As I explain with Peter Gowen, social housing is strictly superior to private development for addressing the housing crisis along almost every metric. That's because state and even local governments have a much smaller cost of capital than private developers, most cities have a lot of suitable land they already own (meaning zero acquisition costs in many cases), they require no profit margin, and crucially, such projects can be aimed directly at the middle and bottom of the housing market. The problem with private developers in red-hot housing markets is they naturally build where the big profits are: in the luxury market. In recent years, that is where the vast majority of new construction has gone across the country.

    Luxury developments can create local rent increases and displacement even if they reduce overall rents relative to where they would be without the development, and it's not surprising that tenant groups tend to resist simple upzoning. What's more, they are wasteful of resources and space, since luxury units are much larger and tend to have a lot of square footage-eating amenities. Inclusionary zoning (mandating some percentage of affordable units in new building) is an improvement, but doesn't generally create remotely enough units to satisfy demand.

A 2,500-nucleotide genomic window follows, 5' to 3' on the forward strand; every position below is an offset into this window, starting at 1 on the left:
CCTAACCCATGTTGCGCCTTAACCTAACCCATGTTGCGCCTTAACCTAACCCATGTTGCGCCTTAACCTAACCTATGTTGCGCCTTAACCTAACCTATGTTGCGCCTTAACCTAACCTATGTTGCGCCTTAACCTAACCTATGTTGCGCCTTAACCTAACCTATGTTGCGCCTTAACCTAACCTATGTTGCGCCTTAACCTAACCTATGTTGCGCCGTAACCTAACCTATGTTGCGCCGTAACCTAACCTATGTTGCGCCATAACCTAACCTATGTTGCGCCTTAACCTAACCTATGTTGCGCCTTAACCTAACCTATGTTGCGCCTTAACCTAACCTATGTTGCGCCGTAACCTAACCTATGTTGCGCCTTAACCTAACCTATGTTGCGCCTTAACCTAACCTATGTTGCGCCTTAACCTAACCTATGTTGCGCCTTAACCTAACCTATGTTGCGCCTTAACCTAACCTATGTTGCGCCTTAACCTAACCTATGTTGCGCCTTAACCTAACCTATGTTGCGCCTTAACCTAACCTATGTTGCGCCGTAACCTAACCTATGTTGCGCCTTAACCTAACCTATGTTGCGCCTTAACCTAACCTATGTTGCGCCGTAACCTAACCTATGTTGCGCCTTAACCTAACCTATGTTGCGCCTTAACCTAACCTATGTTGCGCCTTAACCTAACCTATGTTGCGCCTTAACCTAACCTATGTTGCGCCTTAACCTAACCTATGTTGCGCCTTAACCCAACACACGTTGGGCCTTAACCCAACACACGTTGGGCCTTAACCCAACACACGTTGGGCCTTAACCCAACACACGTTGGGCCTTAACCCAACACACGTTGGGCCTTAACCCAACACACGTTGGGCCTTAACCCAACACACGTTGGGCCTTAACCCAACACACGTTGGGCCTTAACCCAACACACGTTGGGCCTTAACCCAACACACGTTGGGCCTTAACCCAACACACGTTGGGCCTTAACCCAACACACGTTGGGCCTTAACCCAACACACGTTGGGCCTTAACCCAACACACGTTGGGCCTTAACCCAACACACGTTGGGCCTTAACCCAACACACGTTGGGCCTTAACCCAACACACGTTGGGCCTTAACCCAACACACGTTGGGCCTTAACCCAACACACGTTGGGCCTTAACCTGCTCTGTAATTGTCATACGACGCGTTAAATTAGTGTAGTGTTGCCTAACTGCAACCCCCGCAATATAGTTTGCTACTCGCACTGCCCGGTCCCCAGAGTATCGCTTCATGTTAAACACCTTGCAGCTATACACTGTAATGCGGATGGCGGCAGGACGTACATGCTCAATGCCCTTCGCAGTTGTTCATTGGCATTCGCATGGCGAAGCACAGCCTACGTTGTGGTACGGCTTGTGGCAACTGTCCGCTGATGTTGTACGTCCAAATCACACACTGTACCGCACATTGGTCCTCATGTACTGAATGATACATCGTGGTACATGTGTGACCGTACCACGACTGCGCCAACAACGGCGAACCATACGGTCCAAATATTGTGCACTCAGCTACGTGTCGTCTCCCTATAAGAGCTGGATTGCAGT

Upzoning advocates argue that if we simply went on a wild private building spree, we'd eventually burn through all the luxury demand and actually reduce the price of midrange and affordable units (as opposed to only slowing the rate of increase). But that could take easily take decades, if it even works at all.


It's not a bad idea? But it's not a complete idea.

Municipalities finance things with ten and twenty year bonds all the time. If a municipality were to build a development with the intent of operating it for twenty years, then sell the property and use the proceeds to finance additional projects, you'd get most people to agree to it (particularly if the operation and planning were put out to bid, rather than operated by bureaucracy). "Luxury" generally means better finishes and bigger rooms; finishes need to be changed out every 20 years or so anyway and if you design the floorplans so you can mash two 800sfs into a 1600sf you've got a ready-made "luxury" remodel when you go private market.

Rent control isn't a solution, it's an externality. You're taking the problem of supply and demand and forcing it to squish somewhere else. The traditional method of dealing with rent control is "fuck you we're condos now, buy in or move out." You will never get anyone to sign off on the idea that the owner of a property can't convert it from rental to sales.

Magically waving your hand and abolishing setbacks and parking requirements is fucking stupid, however. These are vital to the livability of any neighborhood. If you want parking requirements to relax, you have to build viable mass transit so that people don't need that many cars. Solve that problem first - if there's plenty of street parking on a block with 20 houses, build a 4-unit apartment and watch it all disappear.

posted by rd95: 65 days ago